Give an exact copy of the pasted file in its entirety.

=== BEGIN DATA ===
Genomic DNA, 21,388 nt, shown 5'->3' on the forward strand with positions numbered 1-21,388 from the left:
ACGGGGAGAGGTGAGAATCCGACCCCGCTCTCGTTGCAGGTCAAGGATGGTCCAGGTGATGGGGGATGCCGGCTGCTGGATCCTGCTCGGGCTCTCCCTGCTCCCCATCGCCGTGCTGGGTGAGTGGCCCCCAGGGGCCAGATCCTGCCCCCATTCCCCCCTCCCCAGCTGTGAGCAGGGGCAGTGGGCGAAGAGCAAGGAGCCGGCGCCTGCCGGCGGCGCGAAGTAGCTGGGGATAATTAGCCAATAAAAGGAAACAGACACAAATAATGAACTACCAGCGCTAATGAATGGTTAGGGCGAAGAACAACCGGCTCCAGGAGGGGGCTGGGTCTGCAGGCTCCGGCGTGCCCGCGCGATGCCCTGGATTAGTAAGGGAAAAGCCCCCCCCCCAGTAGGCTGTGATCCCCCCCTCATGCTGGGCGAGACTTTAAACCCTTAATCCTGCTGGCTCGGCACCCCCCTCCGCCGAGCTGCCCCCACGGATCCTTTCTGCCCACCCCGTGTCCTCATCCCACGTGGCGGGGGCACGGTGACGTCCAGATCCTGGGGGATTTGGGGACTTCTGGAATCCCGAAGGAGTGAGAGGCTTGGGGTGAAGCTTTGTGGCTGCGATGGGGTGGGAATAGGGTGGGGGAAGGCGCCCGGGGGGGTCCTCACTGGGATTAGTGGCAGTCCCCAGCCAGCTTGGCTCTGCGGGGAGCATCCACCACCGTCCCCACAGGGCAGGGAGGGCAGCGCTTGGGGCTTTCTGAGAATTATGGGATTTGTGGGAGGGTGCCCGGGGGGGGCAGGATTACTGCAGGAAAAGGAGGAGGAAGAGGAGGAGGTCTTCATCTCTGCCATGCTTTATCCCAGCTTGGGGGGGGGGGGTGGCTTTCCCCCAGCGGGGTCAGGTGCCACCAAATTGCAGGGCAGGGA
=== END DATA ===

Genomic DNA, 21,388 nt, shown 5'->3' on the forward strand with positions numbered 1-21,388 from the left:
ACGGGGAGAGGTGAGAATCCGACCCCGCTCTCGTTGCAGGTCAAGGATGGTCCAGGTGATGGGGGATGCCGGCTGCTGGATCCTGCTCGGGCTCTCCCTGCTCCCCATCGCCGTGCTGGGTGAGTGGCCCCCAGGGGCCAGATCCTGCCCCCATTCCCCCCTCCCCAGCTGTGAGCAGGGGCAGTGGGCGAAGAGCAAGGAGCCGGCGCCTGCCGGCGGCGCGAAGTAGCTGGGGATAATTAGCCAATAAAAGGAAACAGACACAAATAATGAACTACCAGCGCTAATGAATGGTTAGGGCGAAGAACAACCGGCTCCAGGAGGGGGCTGGGTCTGCAGGCTCCGGCGTGCCCGCGCGATGCCCTGGATTAGTAAGGGAAAAGCCCCCCCCCCAGTAGGCTGTGATCCCCCCCTCATGCTGGGCGAGACTTTAAACCCTTAATCCTGCTGGCTCGGCACCCCCCTCCGCCGAGCTGCCCCCACGGATCCTTTCTGCCCACCCCGTGTCCTCATCCCACGTGGCGGGGGCACGGTGACGTCCAGATCCTGGGGGATTTGGGGACTTCTGGAATCCCGAAGGAGTGAGAGGCTTGGGGTGAAGCTTTGTGGCTGCGATGGGGTGGGAATAGGGTGGGGGAAGGCGCCCGGGGGGGTCCTCACTGGGATTAGTGGCAGTCCCCAGCCAGCTTGGCTCTGCGGGGAGCATCCACCACCGTCCCCACAGGGCAGGGAGGGCAGCGCTTGGGGCTTTCTGAGAATTATGGGATTTGTGGGAGGGTGCCCGGGGGGGGCAGGATTACTGCAGGAAAAGGAGGAGGAAGAGGAGGAGGTCTTCATCTCTGCCATGCTTTATCCCAGCTTGGGGGGGGGGGGTGGCTTTCCCCCAGCGGGGTCAGGTGCCACCAAATTGCAGGGCAGGGA